In the last issue, I covered the potential of nasal irrigation, rinsing, and gargling with 0.5% povidone-iodine to kill SARS-CoV-2, the coronavirus that causes COVID-19.
Several issues then came up as responses that I consider worth addressing:
- How well can we generalize from the in vitro (test tube) study to the likely in vivo (live human) efficacy of this approach?
- How safe is it?
- Can Lugol's be substituted?
We obviously cannot know how effective this is without randomized controlled trials, but we can reason through how likely it is to be effective.
Nasal irrigation and gargling has been shown to be very effective against bacteria.
This trial tested inhalation of a 1% solution by jet nebulizer and gargling twice a day in 16 people, 9 of whom had chronic respiratory problems. This protocol was effective in 44% of the subjects at eliminating MRSA and/or aerobic GNB i.e. Pseudomonas aeruginosa, and Enterobacteriaceae from the throat, and was effective in 86% of the subjects without chronic respiratory problems.
This paper found that 30 seconds of gargling eliminated 60-90% of the bacteria tested, and that recommending it to middle school students appeared to lower the rate of cold and flu when comparing one middle school that used it to others that did not.
This paper cites five papers in support of oral use of povidone-iodine in reducing the risk of ventilator-associated pneumonia, which is typically caused by bacterial infection.
This brochure from 3M supports safety and efficacy against the bacterium S. aureus when applied nasally using a swab and a “virgorous stirring motion” for at least ten seconds.
Despite the evidence supporting its efficacy against bacteria in the human respiratory tract, it isn't obvious that it would be just as effective against viruses, since most bacteria live outside human cells while viruses spend a lot of their lifecycle inside human cells. Presumably topical application of povidone-iodine in the nose, mouth, and throat reaches extracellular bacteria much better than intracellular viruses.
Nevertheless, viruses still spend part of their lifecycle outside of human cells, and this is an essential part of how they first start an infection as they are transmitted to us, and is an essential part of how they replicate and spread, as they exit one human cell to infect another. So, if it can totally inactivate SARS-CoV-2 within 60 seconds in vitro, it seems to me that it must at least be effective in reducing peak viral load when used with the right frequency and timing. It also seems to me that if it is used immediately before and after specific high-risk exposure events, it is likely to significantly reduce the risk of acquiring an infection. After all, the initial exposure is when incoming viruses would all start their journey on the surface of the respiratory tract without yet having entered any human cells.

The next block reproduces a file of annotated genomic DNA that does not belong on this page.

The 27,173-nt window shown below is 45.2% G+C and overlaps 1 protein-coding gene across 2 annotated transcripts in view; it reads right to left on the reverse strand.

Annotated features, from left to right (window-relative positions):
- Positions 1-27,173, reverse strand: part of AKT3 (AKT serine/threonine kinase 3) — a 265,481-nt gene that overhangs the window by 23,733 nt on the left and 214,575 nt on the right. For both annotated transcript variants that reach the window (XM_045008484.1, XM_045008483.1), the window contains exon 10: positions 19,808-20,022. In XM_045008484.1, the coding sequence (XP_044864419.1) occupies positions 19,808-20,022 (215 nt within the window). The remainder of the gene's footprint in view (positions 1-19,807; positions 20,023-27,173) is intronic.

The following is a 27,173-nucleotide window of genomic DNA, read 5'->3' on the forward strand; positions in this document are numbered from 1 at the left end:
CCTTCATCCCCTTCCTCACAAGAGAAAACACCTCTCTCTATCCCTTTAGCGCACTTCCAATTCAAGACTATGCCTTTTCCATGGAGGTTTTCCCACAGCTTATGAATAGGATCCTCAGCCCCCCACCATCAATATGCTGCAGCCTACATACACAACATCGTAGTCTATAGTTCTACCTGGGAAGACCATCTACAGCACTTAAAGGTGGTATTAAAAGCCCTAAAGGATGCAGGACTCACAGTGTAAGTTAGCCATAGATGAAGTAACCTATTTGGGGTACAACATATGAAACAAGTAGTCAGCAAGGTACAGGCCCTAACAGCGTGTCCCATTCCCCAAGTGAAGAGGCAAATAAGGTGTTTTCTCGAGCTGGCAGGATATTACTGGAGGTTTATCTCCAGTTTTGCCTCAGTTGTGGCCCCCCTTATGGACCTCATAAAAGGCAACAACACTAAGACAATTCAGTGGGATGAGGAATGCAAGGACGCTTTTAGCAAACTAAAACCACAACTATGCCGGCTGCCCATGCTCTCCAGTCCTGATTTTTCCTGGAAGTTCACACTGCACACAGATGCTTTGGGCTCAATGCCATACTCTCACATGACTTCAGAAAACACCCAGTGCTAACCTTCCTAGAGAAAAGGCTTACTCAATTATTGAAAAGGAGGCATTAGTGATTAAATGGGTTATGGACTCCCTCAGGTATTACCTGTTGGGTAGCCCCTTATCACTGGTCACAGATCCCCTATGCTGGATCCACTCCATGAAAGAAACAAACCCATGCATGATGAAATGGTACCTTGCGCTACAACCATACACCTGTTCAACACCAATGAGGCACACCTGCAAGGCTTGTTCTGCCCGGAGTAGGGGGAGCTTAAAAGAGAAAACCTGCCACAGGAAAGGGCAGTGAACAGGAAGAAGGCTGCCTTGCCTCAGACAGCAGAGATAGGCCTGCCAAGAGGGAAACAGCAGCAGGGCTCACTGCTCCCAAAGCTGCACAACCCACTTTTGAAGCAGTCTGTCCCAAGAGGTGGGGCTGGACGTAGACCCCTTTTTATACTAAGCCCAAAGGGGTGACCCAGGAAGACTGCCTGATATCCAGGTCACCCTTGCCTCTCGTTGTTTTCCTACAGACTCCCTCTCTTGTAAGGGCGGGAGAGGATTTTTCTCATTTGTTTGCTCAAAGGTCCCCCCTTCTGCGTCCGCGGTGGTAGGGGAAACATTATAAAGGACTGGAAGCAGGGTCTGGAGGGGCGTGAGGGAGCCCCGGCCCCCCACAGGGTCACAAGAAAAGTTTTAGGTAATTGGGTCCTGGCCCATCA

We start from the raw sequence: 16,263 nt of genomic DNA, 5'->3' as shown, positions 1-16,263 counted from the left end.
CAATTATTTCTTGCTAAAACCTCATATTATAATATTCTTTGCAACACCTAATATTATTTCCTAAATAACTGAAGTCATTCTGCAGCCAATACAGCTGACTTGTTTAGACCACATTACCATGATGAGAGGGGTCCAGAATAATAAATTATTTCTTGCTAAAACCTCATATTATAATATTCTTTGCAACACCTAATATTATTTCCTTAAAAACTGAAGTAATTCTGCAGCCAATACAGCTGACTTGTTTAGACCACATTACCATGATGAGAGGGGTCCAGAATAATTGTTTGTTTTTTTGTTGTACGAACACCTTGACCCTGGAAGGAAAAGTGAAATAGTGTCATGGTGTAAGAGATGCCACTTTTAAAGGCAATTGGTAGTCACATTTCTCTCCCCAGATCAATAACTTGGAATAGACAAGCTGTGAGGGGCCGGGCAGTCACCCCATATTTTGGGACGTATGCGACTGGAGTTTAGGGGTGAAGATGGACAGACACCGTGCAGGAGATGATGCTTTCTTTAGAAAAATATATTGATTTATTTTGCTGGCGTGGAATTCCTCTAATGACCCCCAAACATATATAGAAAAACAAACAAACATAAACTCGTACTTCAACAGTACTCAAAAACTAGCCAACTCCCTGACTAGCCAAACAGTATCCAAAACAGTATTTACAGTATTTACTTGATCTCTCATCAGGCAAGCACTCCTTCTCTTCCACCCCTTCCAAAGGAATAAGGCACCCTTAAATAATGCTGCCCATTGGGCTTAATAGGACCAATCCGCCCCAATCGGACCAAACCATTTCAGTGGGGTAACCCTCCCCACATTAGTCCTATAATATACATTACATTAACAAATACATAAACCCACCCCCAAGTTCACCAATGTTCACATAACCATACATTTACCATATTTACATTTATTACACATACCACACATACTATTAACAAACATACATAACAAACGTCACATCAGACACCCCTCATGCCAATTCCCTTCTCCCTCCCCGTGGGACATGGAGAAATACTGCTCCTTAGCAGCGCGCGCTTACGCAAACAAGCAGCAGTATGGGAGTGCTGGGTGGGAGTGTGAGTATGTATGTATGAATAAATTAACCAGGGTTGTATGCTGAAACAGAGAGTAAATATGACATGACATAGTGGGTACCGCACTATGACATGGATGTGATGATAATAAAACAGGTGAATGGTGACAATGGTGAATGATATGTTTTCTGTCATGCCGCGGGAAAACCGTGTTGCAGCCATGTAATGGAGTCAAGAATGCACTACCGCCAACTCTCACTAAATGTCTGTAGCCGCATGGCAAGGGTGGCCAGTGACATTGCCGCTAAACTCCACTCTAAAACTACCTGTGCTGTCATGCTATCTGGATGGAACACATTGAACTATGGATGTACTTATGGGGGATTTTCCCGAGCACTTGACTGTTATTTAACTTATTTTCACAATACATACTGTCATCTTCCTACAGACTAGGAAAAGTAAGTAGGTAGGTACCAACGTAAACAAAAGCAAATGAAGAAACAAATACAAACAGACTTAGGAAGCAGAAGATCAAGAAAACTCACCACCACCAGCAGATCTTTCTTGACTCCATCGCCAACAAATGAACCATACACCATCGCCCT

This paper estimated that the povidone-iodine would likely remain for approximately ten minutes after application, which supports the concept of using it immediately before and after high-risk exposure events and suggests that using it randomly or at a consistent time unrelated to specific exposure events would probably not be effective.
In the previously cited trial of inhalation of 1% with a jet nebulizer, no adverse effects were noted in 16 subjects.
The brochure from 3M reports their internal studies suggesting that using a sterile swab to apply a 0.5% solution into the nose with ten seconds of “vigorous stirring” had no adverse effects, and that 96% of 76 subjects rated the product as acceptable or very acceptable. These studies don't appear to be published in peer-reviewed literature.
Povidone-iodine has been used extensively in routine medicine for many decades and is overwhelmingly considered safe.
There is a risk that one could be allergic to it, or could develop an allergy by using it, but this appears to be very small. This paper reported the rate of allergic contact sensitivity to povidone-iodine in 500 consecutive patients seeking a skin patch test for suspected skin allergy. The rate was 0.4%. Just under 41% of the patients reported using povidone-iodine topically, often repeatedly, though no information was provided about what concentration or how it was applied. Given that they all had a suspected skin allergy, it seems that the rate of allergy to povidone-iodine must be far less than 0.4% in the general population, and that the risk of developing an allergy while using it would be much less than this when using a low concentration like 0.5% in a targeted manner. Even more to the point, one of the most common uses of povidone-iodine is as an antiseptic on wounds, and open wounds contain “damage-associated molecular patterns” (DAMPs) that could train the immune system to develop an inflammatory response to anything put in the wound. So the rate of developing an allergy while using povidone-iodine is probably even less when using it to sanitize healthy tissue, as would be the case for COVID-19 prevention.
As noted in this paper, there are a number of contraindications for povidone-iodine:
A history of allergy to PVP-I or its relevant excipients (alkyl phenol ether sulphate (ammonium salt), disodium hydrogen phosphate dodecahydrate), all forms of thyroid disease or current radioactive iodine treatment, lithium therapy, known pregnancy, renal failure and dermatitis herpetiformis. The protocol should not be used in a sustained manner in children, but can be used as a single episode, e.g. for dental treatment.